There are no fairy godmothers in this version, just friends who are there to help Gisela and Valten become who they need to be. The idea of community is not always a popular one in this world that prizes fierce independence, but God desires that we walk in fellowship with others and help one another on life's path. In community is strength, and I am glad we get stories like this to come along and remind us of that every now and then.
2014 was a great year for reading! I'm thankful to have had the ability to read so many good books this year. Now I get to present my favorites to you and hope you'll check some of them out for yourself! Click on any title to read my full review.

Historical Fiction

Love Comes Calling

Love Comes Calling by Siri Mitchell

In a zany series of capers, Ellis Eton tries to trade identities with one friend and save the life of another. Ellis makes an endearing heroine because she has a good heart but she's also terribly scatterbrained. This one is an amusing and charming read!

Young Adult Fiction

Fairest Beauty

The Fairest Beauty by Melanie Dickerson

This year I read more young adult books than I have since I was a young adult myself, and while a number of them were good, I am still resonating with the spiritual truths and character growth found in "The Fairest Beauty." This was a lovely retelling of the classic Snow White fairytale.

Speculative Fiction


Awakening by Tracy Higley

Museum worker Kallie Andreas suffers from amnesia, and she is given the opportunity of a lifetime when she's offered to lead a team in quest of finding a crucial artifact. As her journey takes her to Egypt, Italy, and the Greek isle of Santorini, Kallie discovers much about herself, her past, and our amazing God.

Contemporary Fiction

All My Belongings

All My Belongings by Cynthia Ruchti

Becca Morrow is trying to get a fresh start on life by changing her name and moving half-way across the country to escape the notoriety of her father's high-profile murder trial. While she's running from her past, her new friend Isaac is seeking his in the form of searching for his biological parents. The themes and lessons in this book were beautiful and insightful, and the wonderful balance of storytelling elements makes this one you can't put down.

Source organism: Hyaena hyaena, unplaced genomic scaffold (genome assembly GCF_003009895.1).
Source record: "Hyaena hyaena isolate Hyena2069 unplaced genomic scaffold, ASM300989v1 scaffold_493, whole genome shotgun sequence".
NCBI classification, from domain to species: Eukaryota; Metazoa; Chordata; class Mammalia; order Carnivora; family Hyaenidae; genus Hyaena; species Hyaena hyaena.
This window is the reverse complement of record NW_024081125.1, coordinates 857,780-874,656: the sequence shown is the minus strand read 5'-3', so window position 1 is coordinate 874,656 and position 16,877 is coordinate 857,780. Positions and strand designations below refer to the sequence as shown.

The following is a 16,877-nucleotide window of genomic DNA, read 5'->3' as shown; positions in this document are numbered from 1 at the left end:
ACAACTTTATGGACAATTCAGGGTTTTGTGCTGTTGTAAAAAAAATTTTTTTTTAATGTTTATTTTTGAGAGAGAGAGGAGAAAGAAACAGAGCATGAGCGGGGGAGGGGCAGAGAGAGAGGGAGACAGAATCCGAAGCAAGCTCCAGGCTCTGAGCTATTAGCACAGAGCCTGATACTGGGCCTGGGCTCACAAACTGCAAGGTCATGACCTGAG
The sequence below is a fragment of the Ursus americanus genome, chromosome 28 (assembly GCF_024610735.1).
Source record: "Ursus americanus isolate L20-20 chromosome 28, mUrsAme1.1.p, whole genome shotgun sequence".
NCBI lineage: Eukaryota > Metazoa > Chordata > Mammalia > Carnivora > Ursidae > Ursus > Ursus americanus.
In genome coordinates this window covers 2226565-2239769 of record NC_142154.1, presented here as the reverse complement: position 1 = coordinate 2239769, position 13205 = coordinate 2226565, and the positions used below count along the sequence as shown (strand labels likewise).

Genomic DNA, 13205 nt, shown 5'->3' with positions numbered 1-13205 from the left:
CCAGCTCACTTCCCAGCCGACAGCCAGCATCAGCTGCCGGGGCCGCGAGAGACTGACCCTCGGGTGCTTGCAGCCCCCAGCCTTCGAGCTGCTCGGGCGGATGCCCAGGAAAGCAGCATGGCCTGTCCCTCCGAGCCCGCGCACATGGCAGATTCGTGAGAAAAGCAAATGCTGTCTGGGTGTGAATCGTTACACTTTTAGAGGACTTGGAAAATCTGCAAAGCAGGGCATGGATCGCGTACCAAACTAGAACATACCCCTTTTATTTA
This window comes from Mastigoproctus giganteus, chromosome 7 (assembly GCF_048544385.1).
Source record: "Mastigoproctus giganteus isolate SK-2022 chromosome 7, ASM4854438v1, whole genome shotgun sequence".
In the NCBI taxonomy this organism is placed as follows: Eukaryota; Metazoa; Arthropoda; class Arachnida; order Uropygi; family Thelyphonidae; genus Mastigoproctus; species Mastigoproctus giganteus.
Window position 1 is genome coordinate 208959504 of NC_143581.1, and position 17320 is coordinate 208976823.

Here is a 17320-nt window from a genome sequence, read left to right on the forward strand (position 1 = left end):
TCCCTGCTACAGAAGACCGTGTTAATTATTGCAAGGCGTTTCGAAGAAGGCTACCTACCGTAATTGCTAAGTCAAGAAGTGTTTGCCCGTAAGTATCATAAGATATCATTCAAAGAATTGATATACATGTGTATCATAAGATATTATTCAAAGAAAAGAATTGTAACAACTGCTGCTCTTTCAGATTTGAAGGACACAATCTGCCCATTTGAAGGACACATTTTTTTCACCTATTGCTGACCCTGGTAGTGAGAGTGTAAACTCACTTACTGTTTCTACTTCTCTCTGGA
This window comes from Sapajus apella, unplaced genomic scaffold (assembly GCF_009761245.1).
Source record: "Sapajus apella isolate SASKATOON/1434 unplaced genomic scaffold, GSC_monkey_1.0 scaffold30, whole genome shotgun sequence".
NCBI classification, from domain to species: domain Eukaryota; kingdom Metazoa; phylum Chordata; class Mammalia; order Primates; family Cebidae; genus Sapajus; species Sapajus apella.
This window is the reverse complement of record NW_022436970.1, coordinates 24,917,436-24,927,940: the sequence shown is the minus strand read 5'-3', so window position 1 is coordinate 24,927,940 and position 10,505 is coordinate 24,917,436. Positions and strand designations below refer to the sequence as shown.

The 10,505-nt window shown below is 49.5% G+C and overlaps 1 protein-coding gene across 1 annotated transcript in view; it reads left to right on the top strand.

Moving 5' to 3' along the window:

Hardest Peace

The Hardest Peace by Kara Tippetts

Kara Tippetts is a pastor's wife and mother of four young children who has received a terrible diagnosis: terminal cancer. As her life on this earth fades away, Kara encourages all of us to trust God as the Author of our story, let His grace fill our lives, and love well those around us. Find the beauty in the heartbreak. This is an amazing book with applications for you no matter your life circumstances.

Classic Literature

Rilla of Ingleside

Rilla of Ingleside by Lucy Maud Montgomery

The final book in the Anne of Green Gables series is a coming-of-age tale set during the anxious days of World War I. Anne's daughter Rilla is one of my favorite literary characters ever written. She grows from a dreamy young girl into a mature and strong woman whose heart beats for the needs of others. Every emotion is written in such a way that you feel you're on the journey, too.
Fairest Beauty

When young Gabe hears that his brother's betrothed, long thought dead, is living as a mistreated scullery maid in her stepmother's castle, he recklessly sets off alone on a quest to free her. Never mind that his brother is a tournament champion and Gabe has never been that interested in training and competitions; this is his chance to show that he's just as valiant as Valten. Surely infiltrating Duchess Ermengard's home and whisking away one maid can't be that difficult.